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2017
Asia Needs more Dialogue
Solutions to urban pollution may prove complex
Spread of ESGs could herald new global movement
Investing in quality education is imperative if India wants to reap demographic dividends
China needs to lead in new multi-stakeholder world
China’s B&R initiative leading a resurgence of Asia
Education is key - but long-term: Can we survive?
New wave of robots will be beneficial to all
China needs to continue with its ‘heavy lifting’
Time is right for Chinese firms to invest in Europe
Robots to the rescue for China?
Asian Multinationals are Going Global, But to Where?
China ratchets forward with energy efforts
China’s calm necessary for globalization push
Bridging managerial gaps involves trust-building
China well-placed to power its future through green technology advances
China's new 'springtime' is here
2016
China’s moves show it’s banking on the future
Mindset for action at the G20 summit will be determined by Chinese presidency
Chinese head-hunting intensifies for rare managers that can steer overseas firms
US talk of isolation jars with growing links in Europe and Asia
Electoral rhetoric on global trade not in sync with reality
Is it time to be prudent and consider austerity policies again?
What will we do if we have no oil?
Unlock talent by finding the right fit for a person
The benefits are real and tangible
Trade along China’s ‘One Belt, One Road’ won’t succeed without the currency of trust
Reasons for optimism about the long term
2015
Can big oil go green and win?
Poorer Nations Could Sway Climate Talks
Combating Idleness and Deprivation
How China can be a model of food sustainability for the developing world
Kyoto II – Is it a Done Deal?
A meeting of the two largest economic powers
Why China will experience a 'soft' landing
Beware of superstitions
The Elephant and Dragon move ahead
G-7 target on fossil fuels raises many questions
Why Battle for Net Neutrality in the US Matters Globally
China’s resurgence – the ‘normal new’
Wanted: A managerial culture that embraces cultural differences
China's early education plan a smart investment in the future
The New Normal for China and India
2014
China's infrastructure push offers a sure track to better growth
US-China climate pact a good start, but not quite enough
Rethink the human’s place in the ‘digital revolution’
China springs a carbon surprise
Infrastructure - the invisible hand in full view
Dialogue vital for survival of Iraqi nation
China must nurture a new generation of beautiful minds
Great expectations in China and India
GM Cereals – The Pros and Corns
Time to be Honest about Our Energy Prospects
Weathering the Storm of Climate Change
Making a Big Decision? Beware of Your Biases
West Deserves Better Logistics Infrastructure
Digital Currencies do Represent the Future
From 'Printed' Houses to Wooden Skyscrapers
It’s time to bail out our schools, not our firms
Solution to India’s housing shortage – print new ones!
And the most promising green technologies of 2014 are ...
Transport infrastructure key to domestic, export growth
Oil stopgaps: Not worth risking
2013
Why the US should grant Edward Snowden amnesty
May we be more optimistic!
China headed for another massive social experiment?
A dialogue that worked
Yes, politicians deserve vacations - because we benefit
NPOs, NGOs invaluable as creators of dialogue
Look closer and ask: Is America reinventing itself?
Boston bombings case underlines need for dialogue
Millennium Development Goals or own goals?
As usual it's about balance - and timing - of course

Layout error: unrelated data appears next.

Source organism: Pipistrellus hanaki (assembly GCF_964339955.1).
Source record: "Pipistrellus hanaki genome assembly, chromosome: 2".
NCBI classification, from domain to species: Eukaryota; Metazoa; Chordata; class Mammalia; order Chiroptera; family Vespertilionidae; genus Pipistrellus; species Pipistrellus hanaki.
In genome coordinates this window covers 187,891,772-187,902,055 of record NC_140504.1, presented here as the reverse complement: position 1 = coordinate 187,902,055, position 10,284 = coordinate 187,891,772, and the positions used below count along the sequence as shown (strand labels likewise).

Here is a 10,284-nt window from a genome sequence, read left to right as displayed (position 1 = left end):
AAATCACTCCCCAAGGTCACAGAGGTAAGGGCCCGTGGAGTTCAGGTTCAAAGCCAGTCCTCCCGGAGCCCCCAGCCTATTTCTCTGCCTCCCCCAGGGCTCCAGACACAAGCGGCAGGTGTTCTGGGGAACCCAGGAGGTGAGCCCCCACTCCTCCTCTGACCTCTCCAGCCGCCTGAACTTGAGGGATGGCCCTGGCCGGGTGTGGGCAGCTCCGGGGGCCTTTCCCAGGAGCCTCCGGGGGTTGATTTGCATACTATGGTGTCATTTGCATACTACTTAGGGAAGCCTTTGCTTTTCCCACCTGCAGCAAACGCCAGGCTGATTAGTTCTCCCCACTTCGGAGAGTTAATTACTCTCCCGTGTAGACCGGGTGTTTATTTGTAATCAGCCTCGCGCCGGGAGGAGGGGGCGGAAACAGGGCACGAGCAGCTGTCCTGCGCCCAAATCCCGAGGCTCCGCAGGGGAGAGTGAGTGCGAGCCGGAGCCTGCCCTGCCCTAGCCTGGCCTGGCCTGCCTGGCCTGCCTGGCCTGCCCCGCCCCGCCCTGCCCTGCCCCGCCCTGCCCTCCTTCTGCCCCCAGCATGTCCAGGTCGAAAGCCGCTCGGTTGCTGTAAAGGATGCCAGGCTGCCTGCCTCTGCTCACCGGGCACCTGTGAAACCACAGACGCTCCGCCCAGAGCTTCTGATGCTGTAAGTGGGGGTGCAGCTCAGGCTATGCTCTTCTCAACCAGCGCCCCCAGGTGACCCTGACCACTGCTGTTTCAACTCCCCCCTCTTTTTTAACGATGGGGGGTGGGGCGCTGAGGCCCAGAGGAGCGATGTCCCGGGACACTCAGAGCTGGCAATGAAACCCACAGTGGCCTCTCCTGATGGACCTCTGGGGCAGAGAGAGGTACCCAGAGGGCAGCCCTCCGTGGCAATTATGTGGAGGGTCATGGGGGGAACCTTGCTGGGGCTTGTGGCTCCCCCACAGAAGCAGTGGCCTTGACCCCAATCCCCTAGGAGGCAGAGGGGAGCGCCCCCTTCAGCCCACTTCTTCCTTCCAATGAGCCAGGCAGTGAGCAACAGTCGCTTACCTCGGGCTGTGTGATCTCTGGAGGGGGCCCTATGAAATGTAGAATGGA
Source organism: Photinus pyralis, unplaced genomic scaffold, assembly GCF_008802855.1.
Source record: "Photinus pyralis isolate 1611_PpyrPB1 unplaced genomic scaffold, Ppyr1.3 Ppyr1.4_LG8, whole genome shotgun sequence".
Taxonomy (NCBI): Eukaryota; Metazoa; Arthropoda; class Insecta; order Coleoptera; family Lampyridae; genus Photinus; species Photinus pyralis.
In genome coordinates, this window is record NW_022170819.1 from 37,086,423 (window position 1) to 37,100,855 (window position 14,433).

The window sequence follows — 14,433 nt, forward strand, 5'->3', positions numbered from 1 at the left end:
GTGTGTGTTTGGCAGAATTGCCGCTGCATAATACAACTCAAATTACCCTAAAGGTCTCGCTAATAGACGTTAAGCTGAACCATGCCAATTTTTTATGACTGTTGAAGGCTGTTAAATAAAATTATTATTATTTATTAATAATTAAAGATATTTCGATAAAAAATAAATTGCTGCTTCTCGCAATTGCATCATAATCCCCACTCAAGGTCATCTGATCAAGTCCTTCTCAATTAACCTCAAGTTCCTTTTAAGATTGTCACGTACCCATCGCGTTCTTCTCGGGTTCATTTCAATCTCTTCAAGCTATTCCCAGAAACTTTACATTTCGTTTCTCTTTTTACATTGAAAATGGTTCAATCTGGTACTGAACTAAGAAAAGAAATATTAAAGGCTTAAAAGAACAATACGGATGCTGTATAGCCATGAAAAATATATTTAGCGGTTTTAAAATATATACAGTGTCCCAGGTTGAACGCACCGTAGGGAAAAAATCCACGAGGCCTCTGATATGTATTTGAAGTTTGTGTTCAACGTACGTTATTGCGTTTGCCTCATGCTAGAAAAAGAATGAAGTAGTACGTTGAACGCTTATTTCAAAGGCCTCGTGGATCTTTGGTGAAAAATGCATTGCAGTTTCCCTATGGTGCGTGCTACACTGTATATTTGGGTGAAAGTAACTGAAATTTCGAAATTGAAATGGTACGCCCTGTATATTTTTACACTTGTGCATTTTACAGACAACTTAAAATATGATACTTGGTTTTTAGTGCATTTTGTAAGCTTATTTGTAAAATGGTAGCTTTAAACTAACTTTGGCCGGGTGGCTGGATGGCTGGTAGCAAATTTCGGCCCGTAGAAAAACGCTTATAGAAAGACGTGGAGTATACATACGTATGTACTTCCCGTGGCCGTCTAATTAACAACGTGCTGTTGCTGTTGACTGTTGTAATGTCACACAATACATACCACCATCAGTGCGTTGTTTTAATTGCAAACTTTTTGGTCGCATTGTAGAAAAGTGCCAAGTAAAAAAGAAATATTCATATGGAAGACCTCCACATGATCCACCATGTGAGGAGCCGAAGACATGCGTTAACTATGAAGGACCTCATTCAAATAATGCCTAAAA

Chinese strategists make right moves for growth
2012
Preparing for tomorrow
Austerity or growth?
Japan in danger of becoming 'just a place to fly over'
Beware of the business cycle?
An inconvenient truth
Limited offer sale: Buy a country
Where did our money go?
Leading from behind - a year of elections is almost over
Driving towards a green future
Waiting for springtime
Preserve or Perish
Startlingly similar Asia policy for Obama, Romney
Globalisation remains an irresistible trend
Google has the edge in smartphone war
U.S. Braces for China's Rise
Mankind’s General Scourge
The summer holidays are over and nothing has changed!
Put the hidden trillions to work
Making sense of India’s woes and wonders
Storm in a teacup!
Let’s give bad bankers a venue to admit their sins
News is about depth, not puff or velocity
Booming India, but too few toilets
Delayed Court decisions doesn't mean one may continue to play 'Great Game'
We need media to reflect on data and offer public a balanced view
Big polluters can lead in forging common purpose
The weighty issue of choosing a leader
EU-India Relations - Facing similar challenges
Educating with a goal
The Judicial Malaise
We are growing out, but not growing up
EU´s retrenchment enigma
Urbulence in the Eurozone and the effect on SMEs
Skolkovo May Help Russia to Diversify
Make things more effective
Tapping into the Commonwealth connection
Innovative models for public finance
Facebook revolution but Indian style
The feel-good factor
Asian investors - a private equity opportunity
India needs to be taller and stronger
China´s low sales volume...
Nations playing leapfrog
Shafts of sunlight
What webs we weave
As performers go to Davos, the circus steals the show
Can we control the politicians?
 
2011
Europe’s reminiscence
China firms should go for win-win in overseas ventures
Of procrastination...
Making sense of profiteering
Truth about financial mess must be laid bare
Small is also beautiful
China can help Europe with debt crisis
Excising the cancer of global corruption
Education, a critical asset
Arab uprisings set in motion forces of creative destruction
A new era of change
We must ensure better education for all
Beijing wary of bankrolling a lost cause
Asean's re-emergence as a local and global leader
Why India's Role in the Global Economy is Still Work in Progress
Its the leadership, stupid!
Reverse globalisation: The new buzzword
Reasons for optimism about the long term
By Frank-Jürgen Richter
Business Times, 29 January 2016